Angry farmers: the 27 validate the CAP review, clashes and return of tractors to Brussels

The exchanges around the CAP did not prevent protesters and police from clashing in the streets of Brussels. Abandonment of mandatory fallows, hedges, controls… The Twenty-seven approved on Tuesday a review of the Common Agricultural Policy that unravels its environmental standards, while discussing ways to increase farmers’ incomes.

Much to the dismay of environmental NGOs, the European Commission proposed in mid-March to relax, or even eliminate, part of the “green” criteria that the new CAP imposes on agricultural holdings from 2023. Demanded by the States in the face of the agricultural anger that hits the continent, these legislative revisions were ratified without substantial changes by the representatives of the Twenty-seven and will now be urgently examined by MEPs.

The issue was also discussed during the Agriculture Ministers meeting on Tuesday in Brussels, while some 250 tractors, according to the police, gathered in the European district, following previous mobilizations in February. Horns, eggs thrown, hay or tire fires, but also confrontations: a man was arrested for throwing Molotov cocktails and two police officers were injured, according to the police, who used tear gas and water cannons.

Germany’s reluctance

“We have not forgotten the farmers! “We are attacking the CAP to offer more flexibility, responses that increase its revenue,” declared the Belgian minister, David Clarinval. Brussels proposes to completely eliminate the obligation to leave at least 4% of arable land fallow or non-productive. This requirement was one of the ecological constraints that agricultural organizations considered impractical.

The obligation to rotate crops would be replaced by simple “diversification”, the maintenance of permanent grasslands would be considerably relaxed and, in the event of extreme weather events, exemptions would be possible to avoid penalties. Finally, farms of less than 10 hectares would be exempt from controls linked to environmental standards.

So many measures approved by a qualified majority of States, despite Germany’s reluctance. “It is not with old recipes that we will obtain better results. We must avoid the trap of thinking that by endangering crops in 10, 20 or 50 years, we are doing farmers a favor,” said the German minister, environmentalist Cem Özdemir.

“The concern was to declare things that do not materialize in the corrals: we must ensure that these proposals are polished and clarified,” particularly in the grasslands, “but this package, as proposed, is going in the right direction,” said the French Minister Marc Fesneau. . Copa-Cogeca, the organization of the European majority agricultural unions, also welcomed “greater flexibility, taking into account local specificities.”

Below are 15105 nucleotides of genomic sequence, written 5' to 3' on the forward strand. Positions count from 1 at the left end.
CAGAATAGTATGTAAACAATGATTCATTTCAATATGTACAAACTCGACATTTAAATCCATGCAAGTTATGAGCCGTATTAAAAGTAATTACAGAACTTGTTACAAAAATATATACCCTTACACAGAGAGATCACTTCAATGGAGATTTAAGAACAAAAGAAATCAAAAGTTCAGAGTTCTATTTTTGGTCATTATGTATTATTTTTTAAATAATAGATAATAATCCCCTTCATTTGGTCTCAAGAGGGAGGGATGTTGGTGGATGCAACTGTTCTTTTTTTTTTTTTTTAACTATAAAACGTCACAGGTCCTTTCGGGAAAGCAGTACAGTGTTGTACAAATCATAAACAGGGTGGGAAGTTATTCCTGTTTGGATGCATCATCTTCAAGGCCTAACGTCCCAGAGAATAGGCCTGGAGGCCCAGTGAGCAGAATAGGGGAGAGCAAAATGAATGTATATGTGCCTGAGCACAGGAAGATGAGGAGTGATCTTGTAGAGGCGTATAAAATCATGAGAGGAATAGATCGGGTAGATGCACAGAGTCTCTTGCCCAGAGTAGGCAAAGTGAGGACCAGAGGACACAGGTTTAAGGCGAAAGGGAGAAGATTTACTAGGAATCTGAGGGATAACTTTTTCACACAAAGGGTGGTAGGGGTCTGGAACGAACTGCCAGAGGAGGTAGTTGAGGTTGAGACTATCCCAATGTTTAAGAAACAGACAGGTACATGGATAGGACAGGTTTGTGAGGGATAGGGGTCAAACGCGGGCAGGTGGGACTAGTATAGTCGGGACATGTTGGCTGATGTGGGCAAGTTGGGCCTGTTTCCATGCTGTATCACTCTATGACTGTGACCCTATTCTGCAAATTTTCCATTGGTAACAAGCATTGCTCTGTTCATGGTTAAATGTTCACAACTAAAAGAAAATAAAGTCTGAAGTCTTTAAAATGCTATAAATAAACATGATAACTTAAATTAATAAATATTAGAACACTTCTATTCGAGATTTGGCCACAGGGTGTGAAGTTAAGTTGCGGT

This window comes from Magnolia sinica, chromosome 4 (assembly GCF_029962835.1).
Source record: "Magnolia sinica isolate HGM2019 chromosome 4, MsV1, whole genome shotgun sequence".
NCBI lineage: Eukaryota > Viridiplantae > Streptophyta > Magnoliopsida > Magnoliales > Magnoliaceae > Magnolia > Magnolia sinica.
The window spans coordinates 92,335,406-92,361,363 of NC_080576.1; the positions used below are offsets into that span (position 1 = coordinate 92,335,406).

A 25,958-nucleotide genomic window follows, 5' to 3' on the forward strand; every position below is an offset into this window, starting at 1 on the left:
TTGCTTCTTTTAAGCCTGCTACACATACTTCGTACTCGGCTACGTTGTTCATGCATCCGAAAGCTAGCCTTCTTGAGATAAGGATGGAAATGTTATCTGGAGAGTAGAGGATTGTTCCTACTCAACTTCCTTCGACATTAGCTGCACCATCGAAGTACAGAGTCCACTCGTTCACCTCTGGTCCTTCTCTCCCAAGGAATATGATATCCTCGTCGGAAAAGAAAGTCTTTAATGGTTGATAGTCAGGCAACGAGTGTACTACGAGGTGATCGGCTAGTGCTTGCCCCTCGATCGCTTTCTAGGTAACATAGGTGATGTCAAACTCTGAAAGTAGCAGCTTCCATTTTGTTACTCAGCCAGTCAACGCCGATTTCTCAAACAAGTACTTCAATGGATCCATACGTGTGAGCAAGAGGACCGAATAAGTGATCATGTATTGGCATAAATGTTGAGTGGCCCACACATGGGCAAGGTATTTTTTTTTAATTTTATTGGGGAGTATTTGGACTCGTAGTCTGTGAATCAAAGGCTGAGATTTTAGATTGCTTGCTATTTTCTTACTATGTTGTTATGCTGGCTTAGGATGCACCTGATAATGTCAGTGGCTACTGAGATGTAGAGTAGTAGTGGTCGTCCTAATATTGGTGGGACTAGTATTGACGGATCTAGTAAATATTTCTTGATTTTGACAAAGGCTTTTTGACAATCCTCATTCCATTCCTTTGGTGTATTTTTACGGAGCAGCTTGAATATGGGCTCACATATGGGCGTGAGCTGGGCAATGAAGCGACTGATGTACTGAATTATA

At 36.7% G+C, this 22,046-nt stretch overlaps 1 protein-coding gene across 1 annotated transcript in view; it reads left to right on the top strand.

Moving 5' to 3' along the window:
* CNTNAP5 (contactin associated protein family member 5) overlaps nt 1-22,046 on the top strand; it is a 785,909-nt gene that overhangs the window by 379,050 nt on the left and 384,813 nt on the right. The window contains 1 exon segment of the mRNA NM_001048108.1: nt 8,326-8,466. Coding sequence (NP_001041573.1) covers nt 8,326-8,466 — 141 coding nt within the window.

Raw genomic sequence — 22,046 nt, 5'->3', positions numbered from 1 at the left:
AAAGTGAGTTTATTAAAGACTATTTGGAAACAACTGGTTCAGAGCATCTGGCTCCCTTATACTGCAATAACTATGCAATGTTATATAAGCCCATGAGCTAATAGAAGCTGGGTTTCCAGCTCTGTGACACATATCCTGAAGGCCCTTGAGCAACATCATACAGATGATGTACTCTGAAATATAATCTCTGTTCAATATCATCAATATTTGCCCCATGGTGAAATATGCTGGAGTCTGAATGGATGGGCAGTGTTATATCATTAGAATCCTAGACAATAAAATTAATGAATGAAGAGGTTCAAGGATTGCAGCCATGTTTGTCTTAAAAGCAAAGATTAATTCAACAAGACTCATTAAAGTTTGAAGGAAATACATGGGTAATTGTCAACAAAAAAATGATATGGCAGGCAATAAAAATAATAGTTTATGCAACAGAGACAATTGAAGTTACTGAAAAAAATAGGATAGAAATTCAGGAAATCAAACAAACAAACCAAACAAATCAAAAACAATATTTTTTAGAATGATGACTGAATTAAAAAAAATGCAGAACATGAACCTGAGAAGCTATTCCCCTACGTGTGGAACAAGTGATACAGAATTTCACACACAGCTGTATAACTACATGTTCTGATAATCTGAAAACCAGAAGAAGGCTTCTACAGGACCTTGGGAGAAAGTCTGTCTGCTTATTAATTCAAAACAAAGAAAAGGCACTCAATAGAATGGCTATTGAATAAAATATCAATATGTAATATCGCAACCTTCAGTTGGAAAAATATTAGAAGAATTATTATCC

“Backwards”

On the contrary, 16 environmental NGOs, including WWF, Greenpeace and ClientEarth, asked the Commission on Monday to “withdraw its legislative proposal”, a “step backwards” that will likely degrade ecosystems. They say they are “dismayed” by its development “in less than three weeks (…) without an impact study or meaningful consultations” that go against EU rules.

Another project: guarantee “fair” prices to farmers in the agri-food chain in the face of pressure from processors and distributors. The European Commission has unveiled a “roadmap” that proposes the creation of an “observatory” of producer prices and an evaluation of existing rules on unfair commercial practices, without new legislative proposals for the moment. In “echo” of the French Egalim standards, “the Commission opens for the first time this issue of remuneration at the European level. We must continue working, but let’s not ask to resolve in 15 days what has been dragging on for 20 or 25 years,” commented Marc Fesneau.

It is not enough to convince the protesting farmers of the Walloon union Fugea, who denounce “insufficient proposals to address the root causes” of agricultural unrest and demand “the end of free trade agreements” considered unfair. “We still do not see any proposal to solve this problem of imports from third countries at similar or lower prices, but which do not respect our high standards in terms of the environment and animal welfare,” acknowledges Latvian Minister Armands Krauze.

Another sensitive issue: the recent agreement to renew the exemption from customs duties that Ukraine enjoys, while limiting certain agricultural products. It will be examined on Wednesday by the ambassadors of the Twenty-seven, some States, including France, which demand that this limit be extended to wheat.

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